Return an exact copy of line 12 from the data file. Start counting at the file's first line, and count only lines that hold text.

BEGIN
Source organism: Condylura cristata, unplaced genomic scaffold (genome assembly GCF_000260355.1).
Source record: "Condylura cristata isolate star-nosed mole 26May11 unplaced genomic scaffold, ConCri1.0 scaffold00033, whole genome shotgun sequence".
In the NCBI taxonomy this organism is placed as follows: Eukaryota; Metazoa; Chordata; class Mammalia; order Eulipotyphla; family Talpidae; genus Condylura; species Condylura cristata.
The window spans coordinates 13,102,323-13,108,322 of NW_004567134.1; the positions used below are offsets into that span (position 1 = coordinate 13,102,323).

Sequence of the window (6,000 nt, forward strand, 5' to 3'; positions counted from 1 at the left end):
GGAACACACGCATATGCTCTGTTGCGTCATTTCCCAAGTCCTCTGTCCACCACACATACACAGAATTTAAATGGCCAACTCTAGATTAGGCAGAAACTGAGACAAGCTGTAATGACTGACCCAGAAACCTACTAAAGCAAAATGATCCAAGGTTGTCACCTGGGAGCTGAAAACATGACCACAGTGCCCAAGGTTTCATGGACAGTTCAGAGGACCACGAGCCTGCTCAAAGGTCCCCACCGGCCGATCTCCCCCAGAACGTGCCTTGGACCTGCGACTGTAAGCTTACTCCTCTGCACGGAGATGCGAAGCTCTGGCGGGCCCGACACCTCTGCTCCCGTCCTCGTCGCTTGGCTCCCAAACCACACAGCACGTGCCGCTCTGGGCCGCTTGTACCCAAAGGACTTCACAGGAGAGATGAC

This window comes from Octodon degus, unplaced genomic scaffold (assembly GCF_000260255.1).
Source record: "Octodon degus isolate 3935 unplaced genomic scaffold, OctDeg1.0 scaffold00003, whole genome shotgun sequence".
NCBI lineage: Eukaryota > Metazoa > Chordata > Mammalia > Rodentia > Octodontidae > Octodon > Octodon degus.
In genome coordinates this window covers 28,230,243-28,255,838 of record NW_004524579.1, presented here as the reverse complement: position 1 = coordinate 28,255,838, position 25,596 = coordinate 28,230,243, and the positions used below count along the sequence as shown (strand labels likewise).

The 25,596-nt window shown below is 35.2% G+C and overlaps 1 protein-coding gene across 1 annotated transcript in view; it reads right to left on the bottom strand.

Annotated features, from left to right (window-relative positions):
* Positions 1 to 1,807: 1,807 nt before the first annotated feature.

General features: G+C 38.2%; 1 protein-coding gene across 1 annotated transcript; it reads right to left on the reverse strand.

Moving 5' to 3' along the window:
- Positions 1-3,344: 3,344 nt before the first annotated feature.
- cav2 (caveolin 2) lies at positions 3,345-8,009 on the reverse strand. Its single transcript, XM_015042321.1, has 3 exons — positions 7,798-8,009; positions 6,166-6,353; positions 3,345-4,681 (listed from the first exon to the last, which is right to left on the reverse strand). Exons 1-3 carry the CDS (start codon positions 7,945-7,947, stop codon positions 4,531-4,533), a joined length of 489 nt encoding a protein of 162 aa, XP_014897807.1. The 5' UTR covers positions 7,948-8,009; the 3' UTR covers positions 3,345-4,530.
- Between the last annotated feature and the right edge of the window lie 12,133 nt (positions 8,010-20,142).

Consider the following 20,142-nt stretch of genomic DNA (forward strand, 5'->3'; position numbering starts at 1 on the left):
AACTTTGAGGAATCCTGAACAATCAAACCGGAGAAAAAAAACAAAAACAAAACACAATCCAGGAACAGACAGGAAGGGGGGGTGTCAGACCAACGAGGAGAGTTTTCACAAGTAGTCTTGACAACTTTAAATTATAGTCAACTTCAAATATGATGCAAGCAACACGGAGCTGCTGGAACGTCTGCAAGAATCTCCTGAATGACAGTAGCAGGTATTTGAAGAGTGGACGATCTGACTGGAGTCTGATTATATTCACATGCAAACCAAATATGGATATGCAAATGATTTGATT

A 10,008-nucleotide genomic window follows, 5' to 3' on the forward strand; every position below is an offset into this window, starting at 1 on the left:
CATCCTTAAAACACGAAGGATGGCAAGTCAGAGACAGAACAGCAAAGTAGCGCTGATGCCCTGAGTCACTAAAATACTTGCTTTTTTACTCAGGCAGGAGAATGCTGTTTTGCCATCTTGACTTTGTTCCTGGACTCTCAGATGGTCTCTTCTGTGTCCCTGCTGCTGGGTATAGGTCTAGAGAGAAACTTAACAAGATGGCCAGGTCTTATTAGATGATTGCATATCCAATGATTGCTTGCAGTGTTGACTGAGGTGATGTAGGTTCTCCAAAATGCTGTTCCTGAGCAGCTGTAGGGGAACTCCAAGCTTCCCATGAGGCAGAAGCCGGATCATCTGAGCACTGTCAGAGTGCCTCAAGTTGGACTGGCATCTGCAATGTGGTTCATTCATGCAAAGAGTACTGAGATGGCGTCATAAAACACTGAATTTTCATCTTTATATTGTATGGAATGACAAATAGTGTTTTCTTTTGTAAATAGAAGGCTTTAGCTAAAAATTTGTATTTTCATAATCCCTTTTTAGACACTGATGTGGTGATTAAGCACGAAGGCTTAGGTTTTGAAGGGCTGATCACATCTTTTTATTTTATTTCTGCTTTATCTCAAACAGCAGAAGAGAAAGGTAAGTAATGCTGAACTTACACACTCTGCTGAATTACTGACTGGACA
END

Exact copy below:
Annotated features, from left to right (window-relative positions):